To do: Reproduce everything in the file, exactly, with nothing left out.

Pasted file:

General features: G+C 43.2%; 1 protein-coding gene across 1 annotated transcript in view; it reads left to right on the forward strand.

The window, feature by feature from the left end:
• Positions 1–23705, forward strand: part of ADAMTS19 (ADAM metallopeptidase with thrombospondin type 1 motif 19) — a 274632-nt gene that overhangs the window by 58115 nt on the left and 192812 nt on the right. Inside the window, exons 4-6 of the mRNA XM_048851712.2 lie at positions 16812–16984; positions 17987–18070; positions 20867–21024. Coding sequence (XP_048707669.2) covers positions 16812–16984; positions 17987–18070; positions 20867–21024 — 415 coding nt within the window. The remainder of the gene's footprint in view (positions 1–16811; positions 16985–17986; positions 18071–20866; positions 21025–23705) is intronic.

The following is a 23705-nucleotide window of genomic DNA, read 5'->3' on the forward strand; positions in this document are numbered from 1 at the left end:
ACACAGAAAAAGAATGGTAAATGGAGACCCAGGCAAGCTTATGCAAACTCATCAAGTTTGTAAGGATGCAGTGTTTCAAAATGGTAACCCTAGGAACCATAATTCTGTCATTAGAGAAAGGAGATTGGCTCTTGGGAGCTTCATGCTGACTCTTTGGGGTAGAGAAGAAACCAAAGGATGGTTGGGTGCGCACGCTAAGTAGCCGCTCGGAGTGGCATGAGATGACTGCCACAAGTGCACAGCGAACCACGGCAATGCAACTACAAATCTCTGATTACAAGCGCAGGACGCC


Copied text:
General features: G+C 43.2%; 1 protein-coding gene across 1 annotated transcript in view; it reads left to right on the forward strand.

The window, feature by feature from the left end:
• Positions 1–23705, forward strand: part of ADAMTS19 (ADAM metallopeptidase with thrombospondin type 1 motif 19) — a 274632-nt gene that overhangs the window by 58115 nt on the left and 192812 nt on the right. Inside the window, exons 4-6 of the mRNA XM_048851712.2 lie at positions 16812–16984; positions 17987–18070; positions 20867–21024. Coding sequence (XP_048707669.2) covers positions 16812–16984; positions 17987–18070; positions 20867–21024 — 415 coding nt within the window. The remainder of the gene's footprint in view (positions 1–16811; positions 16985–17986; positions 18071–20866; positions 21025–23705) is intronic.

The following is a 23705-nucleotide window of genomic DNA, read 5'->3' on the forward strand; positions in this document are numbered from 1 at the left end:
ACACAGAAAAAGAATGGTAAATGGAGACCCAGGCAAGCTTATGCAAACTCATCAAGTTTGTAAGGATGCAGTGTTTCAAAATGGTAACCCTAGGAACCATAATTCTGTCATTAGAGAAAGGAGATTGGCTCTTGGGAGCTTCATGCTGACTCTTTGGGGTAGAGAAGAAACCAAAGGATGGTTGGGTGCGCACGCTAAGTAGCCGCTCGGAGTGGCATGAGATGACTGCCACAAGTGCACAGCGAACCACGGCAATGCAACTACAAATCTCTGATTACAAGCGCAGGACGCC